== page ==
"When I have my follow-ups with Dr. Chang, I always tell him how life-changing this procedure was for me,” Tori Herendeen says of the surgery that ended her lifelong battle with GERD. “CTIF was everything they promised and more.” Photo courtesy of Tori Herendeen
Gastroesophageal reflux disease (GERD) — one of the most prevalent digestive disorders in the United States — sends more than 18 million people in search of medical help each year.
Chronic heartburn and painful regurgitation of stomach acids are the primary symptoms and they can dramatically affect a person’s quality of life. Over time, GERD can damage the esophageal lining, resulting in precancerous Barrett’s esophagus and esophageal cancer.
Tori Clive Herendeen has suffered from gastroesophageal reflux for most of her life.
“I can remember when I was five, my mom gave me some ketchup,” the Rancho Palos Verdes woman recalls. “I told her it gave me heartburn. She said, ‘You’re five years old. You shouldn’t have heartburn,’ but I really did.”
Fortunately, Herendeen found UCI Health gastroenterologist and GERD expert Dr. Kenneth Chang, who was able to offer relief with a groundbreaking procedure he and gastrointestinal surgeon Dr. Ninh T. Nguyen pioneered called concomitant transoral incisionless fundoplication (cTIF).
Performed in a single session by an interventional gastroenterologist and a surgeon, cTIF provides a permanent solution for GERD patients, says Chang, executive director of the UCI Health Digestive Health Institute and a leading U.S. interventional gastroenterologist.
Lifelong GERD symptoms
Herendeen had all the typical symptoms of GERD.
“I had bloating in my stomach and the acid taste in my mouth from the stomach acid flowing back into my throat,” she says. “My throat was always sore and my voice sounded scratchy.”
By her 20s, Herendeen was desperate for help. Her first endoscopy showed a hiatal hernia — where the stomach pushes through a small opening (hiatus) in the diaphragm. Her doctor said it could be causing her symptoms and prescribed a medication known as a proton pump inhibitor (PPI) to reduce the acids produced in her stomach.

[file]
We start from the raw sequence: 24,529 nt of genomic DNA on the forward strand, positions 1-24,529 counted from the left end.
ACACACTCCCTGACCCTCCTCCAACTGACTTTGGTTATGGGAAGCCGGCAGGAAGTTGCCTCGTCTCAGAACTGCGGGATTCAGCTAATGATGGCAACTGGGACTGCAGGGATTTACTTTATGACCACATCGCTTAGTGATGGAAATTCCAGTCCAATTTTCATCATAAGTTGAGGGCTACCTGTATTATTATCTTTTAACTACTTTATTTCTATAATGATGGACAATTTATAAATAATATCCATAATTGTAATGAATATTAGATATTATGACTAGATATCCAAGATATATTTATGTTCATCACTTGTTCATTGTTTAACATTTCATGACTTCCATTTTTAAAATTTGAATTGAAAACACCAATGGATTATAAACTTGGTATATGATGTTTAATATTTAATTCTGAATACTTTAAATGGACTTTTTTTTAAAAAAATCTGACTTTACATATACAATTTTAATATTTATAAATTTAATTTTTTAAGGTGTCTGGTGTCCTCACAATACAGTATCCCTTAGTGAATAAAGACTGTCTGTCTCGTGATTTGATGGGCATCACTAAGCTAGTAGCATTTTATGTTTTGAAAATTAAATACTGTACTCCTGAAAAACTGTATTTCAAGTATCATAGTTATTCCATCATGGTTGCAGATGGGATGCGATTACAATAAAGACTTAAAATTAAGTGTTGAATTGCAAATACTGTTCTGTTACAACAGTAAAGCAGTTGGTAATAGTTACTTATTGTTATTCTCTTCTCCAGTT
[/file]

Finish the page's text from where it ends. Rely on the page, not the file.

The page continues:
The medication presented other challenges. “When I started taking them, I started to gain weight. I was having much more bloating in my stomach area and had an overall feeling of unhealthiness,” she says.
By the time Herendeen turned 40, the medications had stopped working altogether and she actively began searching for a better solution.
She had heard about the cTIF procedure and consulted a gastroenterologist and a surgeon in the South Bay, who both told her they thought cTIF was too “radical.”
“I was in constant agony,” says Herendeen, who decided she wanted a second opinion.
“A friend of mine worked at a different Orange County hospital that was trying to launch the cTIF procedure and she knew that Dr. Chang was already performing it at UCI Health.”
She immediately made an appointment with him to learn more.
What is cTIF?
The procedure combines laparoscopic hiatal hernia repair with transoral incisionless fundoplication, or TIF®, to correct the root cause of GERD, which is an anatomic defect involving the gastroesophageal valve.
“We are able to rebuild the lower esophageal valve so that it closes properly, restoring the body's natural protection against chronic reflux,” says Chang, a professor and chief of gastroenterology at the UCI School of Medicine who holds the Vincent Kong Endowed Chair in Gastrointestinal Endoscopic Oncology.
“The TIF™ procedure alone is revolutionary because it really fills a large treatment gap by offering a less invasive endoscopic procedure that gets to the root of gastroesophageal reflux,” Chang says.
Randomized control studies demonstrate that after the TIF procedure, more than 80% of patients have great control of their reflux symptoms and can eliminate the use of acid-reducing medications, he adds.
“The fact that we can now combine the hernia repair with the TIF procedure opens up a wider spectrum of patients who could benefit,” says Nguyen, associate director of the Digestive Health Institute, the UCI School of Medicine John E. Connolly Professor of Surgery and chair of the Department of Surgery.
From pain to pursuing life to the fullest
“I had my first consultation with Dr. Chang in the spring of 2019,” Herendeen says. “He was excited because he thought I would be a great candidate for the cTIF procedure.”
She, too, was elated because it would be a minimally invasive procedure with an easy recovery and no side effects.
Chang and Nguyen performed Herendeen’s cTIF just before Thanksgiving 2019.
“Dr. Nguyen marveled at how calm I was. I told him it was because both he and Dr. Chang were so thorough and patient with all my questions. I knew I was in excellent hands.”
More than three years later, Herendeen remains symptom free with no need for acid-reducing medications, her risk of developing Barrett's esophagus or esophageal cancer dramatically reduced.
“When I have my follow-ups with Dr. Chang, I always tell him how life-changing this procedure was for me,” she says. “CTIF was everything they promised and more.”
She enthusiastically spreads the word about the treatment to anyone who will listen.
“Every single person I met on this journey was competent, caring and wonderful to work with at UCI Health and I would one thousand percent do the procedure again.”
Free of the symptoms and pain of GERD, Herendeen now practices yoga and Pilates. She’s also able to eat spicy foods and enjoy simple pleasures others take for granted.
“Margaritas and wine are now on the agenda,” she says with a laugh. “It feels great to be back doing the things I love again!”